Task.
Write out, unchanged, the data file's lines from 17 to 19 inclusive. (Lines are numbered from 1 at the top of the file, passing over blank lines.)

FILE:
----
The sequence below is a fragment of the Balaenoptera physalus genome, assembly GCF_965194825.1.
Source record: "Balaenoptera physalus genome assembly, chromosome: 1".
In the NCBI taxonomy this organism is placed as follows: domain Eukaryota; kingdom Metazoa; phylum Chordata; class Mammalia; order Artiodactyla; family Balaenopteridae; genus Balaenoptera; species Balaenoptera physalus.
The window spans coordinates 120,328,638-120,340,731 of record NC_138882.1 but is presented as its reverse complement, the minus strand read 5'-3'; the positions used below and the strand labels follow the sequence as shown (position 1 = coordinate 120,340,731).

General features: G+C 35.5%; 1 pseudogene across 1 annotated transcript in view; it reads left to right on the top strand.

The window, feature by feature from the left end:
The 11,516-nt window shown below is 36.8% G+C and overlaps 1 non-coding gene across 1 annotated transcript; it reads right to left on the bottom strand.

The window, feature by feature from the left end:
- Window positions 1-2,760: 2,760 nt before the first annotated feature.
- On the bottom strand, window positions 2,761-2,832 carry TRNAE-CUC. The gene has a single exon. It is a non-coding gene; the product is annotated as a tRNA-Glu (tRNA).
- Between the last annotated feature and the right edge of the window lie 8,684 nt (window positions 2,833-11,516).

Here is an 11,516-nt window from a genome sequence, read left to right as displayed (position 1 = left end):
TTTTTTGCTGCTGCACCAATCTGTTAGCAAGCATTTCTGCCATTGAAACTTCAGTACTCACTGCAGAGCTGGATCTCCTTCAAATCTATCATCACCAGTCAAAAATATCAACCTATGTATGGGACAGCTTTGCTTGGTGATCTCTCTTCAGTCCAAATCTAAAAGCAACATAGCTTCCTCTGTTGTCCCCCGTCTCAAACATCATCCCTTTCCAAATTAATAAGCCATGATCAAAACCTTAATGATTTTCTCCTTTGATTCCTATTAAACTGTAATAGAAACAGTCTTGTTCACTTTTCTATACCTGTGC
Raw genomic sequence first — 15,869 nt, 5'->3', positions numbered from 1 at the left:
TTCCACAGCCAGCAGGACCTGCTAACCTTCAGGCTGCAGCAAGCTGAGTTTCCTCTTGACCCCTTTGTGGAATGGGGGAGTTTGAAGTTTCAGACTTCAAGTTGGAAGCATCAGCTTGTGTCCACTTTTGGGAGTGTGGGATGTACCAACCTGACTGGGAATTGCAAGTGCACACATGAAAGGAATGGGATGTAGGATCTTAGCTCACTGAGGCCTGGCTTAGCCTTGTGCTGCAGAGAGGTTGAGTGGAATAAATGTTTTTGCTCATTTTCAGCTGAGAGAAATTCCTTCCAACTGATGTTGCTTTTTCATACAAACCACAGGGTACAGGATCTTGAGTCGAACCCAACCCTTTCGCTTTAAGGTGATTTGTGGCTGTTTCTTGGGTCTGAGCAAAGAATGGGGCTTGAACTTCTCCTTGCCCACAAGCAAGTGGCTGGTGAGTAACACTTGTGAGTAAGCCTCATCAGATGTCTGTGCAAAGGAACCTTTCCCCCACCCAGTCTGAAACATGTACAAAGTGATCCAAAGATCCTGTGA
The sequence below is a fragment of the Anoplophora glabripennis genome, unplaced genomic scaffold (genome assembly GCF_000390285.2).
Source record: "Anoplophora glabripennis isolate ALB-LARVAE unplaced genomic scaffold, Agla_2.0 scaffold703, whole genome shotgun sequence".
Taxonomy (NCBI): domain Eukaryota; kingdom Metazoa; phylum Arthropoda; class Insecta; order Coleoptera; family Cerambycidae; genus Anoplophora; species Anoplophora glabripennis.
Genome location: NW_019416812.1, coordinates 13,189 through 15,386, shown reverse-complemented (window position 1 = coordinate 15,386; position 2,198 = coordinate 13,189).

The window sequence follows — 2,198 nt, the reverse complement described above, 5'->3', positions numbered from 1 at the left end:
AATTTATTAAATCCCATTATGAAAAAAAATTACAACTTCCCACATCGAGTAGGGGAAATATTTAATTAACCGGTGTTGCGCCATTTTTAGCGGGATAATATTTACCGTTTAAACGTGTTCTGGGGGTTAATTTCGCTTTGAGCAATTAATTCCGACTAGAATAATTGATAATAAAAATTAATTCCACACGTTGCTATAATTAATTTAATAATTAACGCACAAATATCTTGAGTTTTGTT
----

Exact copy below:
Source record: "Anoplophora glabripennis isolate ALB-LARVAE unplaced genomic scaffold, Agla_2.0 scaffold703, whole genome shotgun sequence".
Taxonomy (NCBI): domain Eukaryota; kingdom Metazoa; phylum Arthropoda; class Insecta; order Coleoptera; family Cerambycidae; genus Anoplophora; species Anoplophora glabripennis.
Genome location: NW_019416812.1, coordinates 13,189 through 15,386, shown reverse-complemented (window position 1 = coordinate 15,386; position 2,198 = coordinate 13,189).